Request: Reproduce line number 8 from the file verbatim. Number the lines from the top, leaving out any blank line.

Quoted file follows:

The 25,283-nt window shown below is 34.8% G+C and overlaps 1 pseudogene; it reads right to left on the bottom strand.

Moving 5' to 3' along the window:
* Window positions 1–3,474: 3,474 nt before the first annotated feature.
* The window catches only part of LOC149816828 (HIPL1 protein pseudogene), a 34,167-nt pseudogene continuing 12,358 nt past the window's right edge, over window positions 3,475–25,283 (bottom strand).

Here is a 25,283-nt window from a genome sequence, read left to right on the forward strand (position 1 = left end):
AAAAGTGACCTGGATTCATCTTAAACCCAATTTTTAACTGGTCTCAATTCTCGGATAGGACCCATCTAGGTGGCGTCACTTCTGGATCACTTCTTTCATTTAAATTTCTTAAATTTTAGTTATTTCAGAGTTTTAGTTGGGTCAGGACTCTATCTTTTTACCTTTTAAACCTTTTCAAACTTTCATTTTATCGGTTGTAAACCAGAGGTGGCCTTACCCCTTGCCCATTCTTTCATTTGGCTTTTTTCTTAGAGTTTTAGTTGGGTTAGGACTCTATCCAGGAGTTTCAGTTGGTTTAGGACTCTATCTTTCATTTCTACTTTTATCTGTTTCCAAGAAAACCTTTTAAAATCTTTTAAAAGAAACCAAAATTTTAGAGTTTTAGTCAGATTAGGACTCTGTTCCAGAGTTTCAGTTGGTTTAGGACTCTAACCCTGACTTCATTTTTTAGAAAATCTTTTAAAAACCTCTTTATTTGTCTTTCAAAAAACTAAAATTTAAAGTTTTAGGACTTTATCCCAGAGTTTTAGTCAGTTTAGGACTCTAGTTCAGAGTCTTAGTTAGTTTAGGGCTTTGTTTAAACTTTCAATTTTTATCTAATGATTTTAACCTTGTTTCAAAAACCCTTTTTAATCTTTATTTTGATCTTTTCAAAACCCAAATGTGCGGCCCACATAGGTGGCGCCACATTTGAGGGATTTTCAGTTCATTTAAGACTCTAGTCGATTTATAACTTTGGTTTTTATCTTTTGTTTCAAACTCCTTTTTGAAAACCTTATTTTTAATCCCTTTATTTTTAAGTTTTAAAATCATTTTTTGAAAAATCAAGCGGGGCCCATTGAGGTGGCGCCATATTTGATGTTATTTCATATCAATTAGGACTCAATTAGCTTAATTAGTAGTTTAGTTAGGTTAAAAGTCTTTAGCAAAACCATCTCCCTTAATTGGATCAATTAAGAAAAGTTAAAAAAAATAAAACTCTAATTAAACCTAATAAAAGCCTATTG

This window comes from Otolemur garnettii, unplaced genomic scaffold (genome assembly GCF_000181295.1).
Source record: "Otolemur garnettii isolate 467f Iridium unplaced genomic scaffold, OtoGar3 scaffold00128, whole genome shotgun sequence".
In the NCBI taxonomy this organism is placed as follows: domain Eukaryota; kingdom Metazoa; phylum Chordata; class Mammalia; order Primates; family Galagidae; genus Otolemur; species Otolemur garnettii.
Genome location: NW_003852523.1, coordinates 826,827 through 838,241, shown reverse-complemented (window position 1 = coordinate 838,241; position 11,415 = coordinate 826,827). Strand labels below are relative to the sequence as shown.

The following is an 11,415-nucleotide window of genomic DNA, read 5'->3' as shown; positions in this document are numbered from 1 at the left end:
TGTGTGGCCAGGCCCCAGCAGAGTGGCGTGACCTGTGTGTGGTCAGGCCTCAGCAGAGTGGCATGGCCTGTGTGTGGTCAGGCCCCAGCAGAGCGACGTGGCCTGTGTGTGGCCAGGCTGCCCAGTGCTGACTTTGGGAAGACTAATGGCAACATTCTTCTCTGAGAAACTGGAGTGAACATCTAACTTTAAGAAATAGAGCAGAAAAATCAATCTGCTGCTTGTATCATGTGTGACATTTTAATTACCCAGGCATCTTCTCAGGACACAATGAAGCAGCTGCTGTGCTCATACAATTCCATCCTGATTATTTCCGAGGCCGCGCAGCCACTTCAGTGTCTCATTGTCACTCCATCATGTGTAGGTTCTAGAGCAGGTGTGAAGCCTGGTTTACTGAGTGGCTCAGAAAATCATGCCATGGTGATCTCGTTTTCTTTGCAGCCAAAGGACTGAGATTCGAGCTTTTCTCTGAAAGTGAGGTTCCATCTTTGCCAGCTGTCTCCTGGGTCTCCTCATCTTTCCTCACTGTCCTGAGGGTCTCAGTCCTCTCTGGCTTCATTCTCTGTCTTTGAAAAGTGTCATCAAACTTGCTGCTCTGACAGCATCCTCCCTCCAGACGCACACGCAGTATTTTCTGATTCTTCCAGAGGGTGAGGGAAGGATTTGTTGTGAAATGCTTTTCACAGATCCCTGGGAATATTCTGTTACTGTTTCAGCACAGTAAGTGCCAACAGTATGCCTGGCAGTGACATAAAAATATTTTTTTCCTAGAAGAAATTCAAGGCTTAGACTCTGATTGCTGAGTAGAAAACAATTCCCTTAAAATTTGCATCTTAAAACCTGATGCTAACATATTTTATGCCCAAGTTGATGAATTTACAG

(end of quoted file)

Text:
Source record: "Otolemur garnettii isolate 467f Iridium unplaced genomic scaffold, OtoGar3 scaffold00128, whole genome shotgun sequence".